Digital Twins and the Pursuit of Efficient and Optimal Power

Could the technology help reduce risk and increase resiliency for power grids?

Could the technology help reduce risk and increase resiliency for power grids?

Digital twins, along with complex modeling and simulation tools, are being widely used to more accurately plan and design systems that operate in a dynamic environment such as a changing climate. Images courtesy of Jim Romeo.


A rooftop plan for a Tier III 40,000-sq.-ft. data center was designed by an engineering firm that used digital twin software to incorporate the most advanced cooling systems and design features possible.

Using the software, designers were able to model the external environment and run simulation iterations against the digital twin to gain confidence that the cooling system they planned to install was of sufficient capacity and resilient enough to accommodate any requirements.

Digital twins, along with complex modeling and simulation tools, are being widely used to more accurately plan and design systems that operate in a dynamic environment such as a changing climate. Climates include power grids within the confines of an industrial facility, a data center in a hot geographic location or a power grid in Texas during the dead of winter. Digital twins are a new tool and asset that are becoming a discernible value-add to engineering design.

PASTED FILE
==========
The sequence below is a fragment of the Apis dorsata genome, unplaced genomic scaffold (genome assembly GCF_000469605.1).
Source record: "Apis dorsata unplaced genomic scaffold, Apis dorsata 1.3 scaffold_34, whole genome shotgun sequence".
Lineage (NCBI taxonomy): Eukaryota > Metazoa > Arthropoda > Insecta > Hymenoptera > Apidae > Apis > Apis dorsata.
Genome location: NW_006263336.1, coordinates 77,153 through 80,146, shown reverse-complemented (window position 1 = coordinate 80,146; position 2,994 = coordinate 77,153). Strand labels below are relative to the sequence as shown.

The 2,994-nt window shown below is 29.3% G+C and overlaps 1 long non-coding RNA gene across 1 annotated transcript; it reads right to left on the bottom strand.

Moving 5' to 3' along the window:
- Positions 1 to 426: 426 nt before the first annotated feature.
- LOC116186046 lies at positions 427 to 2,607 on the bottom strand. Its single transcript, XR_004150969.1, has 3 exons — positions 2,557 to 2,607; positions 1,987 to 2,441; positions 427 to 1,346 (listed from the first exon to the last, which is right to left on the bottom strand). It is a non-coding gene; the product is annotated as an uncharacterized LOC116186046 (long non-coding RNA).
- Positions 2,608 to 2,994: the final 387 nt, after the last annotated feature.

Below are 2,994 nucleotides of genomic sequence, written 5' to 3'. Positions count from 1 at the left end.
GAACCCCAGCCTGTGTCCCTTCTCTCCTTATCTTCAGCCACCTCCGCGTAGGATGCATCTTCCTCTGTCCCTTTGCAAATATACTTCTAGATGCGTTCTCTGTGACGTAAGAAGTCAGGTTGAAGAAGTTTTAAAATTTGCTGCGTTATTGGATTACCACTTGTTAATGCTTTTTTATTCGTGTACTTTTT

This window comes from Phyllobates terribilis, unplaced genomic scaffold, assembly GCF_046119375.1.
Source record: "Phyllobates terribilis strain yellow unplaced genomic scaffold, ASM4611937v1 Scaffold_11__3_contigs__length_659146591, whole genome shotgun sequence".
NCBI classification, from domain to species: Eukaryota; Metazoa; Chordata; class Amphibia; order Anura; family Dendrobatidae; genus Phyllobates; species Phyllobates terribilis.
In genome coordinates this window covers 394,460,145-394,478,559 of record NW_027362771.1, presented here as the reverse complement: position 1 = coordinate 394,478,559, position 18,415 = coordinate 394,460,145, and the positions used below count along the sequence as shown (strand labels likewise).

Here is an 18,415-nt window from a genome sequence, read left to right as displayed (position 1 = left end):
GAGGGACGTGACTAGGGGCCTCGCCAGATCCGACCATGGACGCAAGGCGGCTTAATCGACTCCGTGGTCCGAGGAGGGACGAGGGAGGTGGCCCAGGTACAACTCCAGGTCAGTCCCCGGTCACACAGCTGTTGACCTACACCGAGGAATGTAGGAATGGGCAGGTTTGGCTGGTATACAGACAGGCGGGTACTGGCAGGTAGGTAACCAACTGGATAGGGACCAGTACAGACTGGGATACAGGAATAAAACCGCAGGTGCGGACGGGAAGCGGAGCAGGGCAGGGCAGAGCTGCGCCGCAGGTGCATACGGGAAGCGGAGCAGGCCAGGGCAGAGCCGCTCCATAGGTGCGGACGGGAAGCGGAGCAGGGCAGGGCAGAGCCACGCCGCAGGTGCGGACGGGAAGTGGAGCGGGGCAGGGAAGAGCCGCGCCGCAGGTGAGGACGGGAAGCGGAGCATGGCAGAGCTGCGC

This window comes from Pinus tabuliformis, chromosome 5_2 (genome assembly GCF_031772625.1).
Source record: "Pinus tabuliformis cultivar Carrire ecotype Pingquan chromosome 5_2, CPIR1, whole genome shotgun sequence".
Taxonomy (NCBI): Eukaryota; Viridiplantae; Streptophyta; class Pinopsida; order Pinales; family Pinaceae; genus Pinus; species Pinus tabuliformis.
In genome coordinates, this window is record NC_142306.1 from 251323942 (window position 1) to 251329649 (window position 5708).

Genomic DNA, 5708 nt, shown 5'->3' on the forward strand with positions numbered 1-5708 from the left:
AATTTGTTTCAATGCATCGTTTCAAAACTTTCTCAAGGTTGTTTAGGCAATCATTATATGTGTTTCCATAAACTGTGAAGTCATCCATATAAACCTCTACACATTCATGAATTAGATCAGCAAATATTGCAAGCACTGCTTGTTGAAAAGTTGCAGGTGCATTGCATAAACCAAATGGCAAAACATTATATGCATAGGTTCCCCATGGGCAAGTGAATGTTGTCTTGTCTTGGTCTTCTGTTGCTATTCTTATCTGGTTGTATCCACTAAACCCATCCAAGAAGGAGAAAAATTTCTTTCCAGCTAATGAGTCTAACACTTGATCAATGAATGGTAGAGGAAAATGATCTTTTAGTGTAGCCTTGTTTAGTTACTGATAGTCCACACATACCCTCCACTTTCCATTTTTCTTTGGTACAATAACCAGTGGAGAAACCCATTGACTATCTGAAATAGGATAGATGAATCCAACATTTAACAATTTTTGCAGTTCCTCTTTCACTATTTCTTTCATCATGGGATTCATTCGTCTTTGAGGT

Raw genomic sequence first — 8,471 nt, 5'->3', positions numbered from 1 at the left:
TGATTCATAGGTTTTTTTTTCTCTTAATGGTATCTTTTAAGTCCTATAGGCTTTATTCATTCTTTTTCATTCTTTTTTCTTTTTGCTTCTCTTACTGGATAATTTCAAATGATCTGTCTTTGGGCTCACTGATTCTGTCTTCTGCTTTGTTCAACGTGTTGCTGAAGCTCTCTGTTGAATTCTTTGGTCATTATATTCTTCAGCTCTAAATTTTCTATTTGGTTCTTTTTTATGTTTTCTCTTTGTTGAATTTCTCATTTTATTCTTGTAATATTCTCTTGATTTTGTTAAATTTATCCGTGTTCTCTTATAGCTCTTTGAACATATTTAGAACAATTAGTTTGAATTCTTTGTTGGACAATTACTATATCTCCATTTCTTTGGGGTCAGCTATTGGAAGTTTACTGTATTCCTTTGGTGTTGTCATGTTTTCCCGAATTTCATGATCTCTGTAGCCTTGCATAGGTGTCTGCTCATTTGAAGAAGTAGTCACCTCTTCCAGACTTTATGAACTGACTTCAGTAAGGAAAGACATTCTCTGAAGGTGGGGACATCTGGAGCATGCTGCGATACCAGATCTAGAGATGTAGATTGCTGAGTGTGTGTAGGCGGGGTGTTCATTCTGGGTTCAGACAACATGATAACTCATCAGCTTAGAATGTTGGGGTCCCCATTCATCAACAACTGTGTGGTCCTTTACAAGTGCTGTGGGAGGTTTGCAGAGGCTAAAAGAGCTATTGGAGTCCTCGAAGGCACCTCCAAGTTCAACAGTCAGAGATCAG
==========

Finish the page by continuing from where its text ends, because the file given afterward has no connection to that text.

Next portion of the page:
A Predictive Platform

A digital twin software is a predictive software that uses science-based data to provide full visibility into the characteristics of a data center’s operations. It’s a decision-making platform that manages risk by providing true-to-life physics-based information that impacts day-to-day operations on its business goals. 

The digital twin is specifically designed to replicate the physical behavior of a data center in a fully simulated environment that allows any touchpoint taking place in the facility to understand its impact on the overall facility functions.

Data center operators can now digitally replicate the entire data center at a fraction of the cost of mirroring an entire physical site. The digital twin enables companies to quickly adapt to ensure operations and business goals align, unlock greater efficiencies and cost savings, and improve performance for every job function within the data center.

This approach has disrupted traditional approaches to data center management by predicting the performance impact of any proposed design or operational change. It also ensures that business practices smartly align with the business and financial implications, to provide holistic control of the entire data center environment.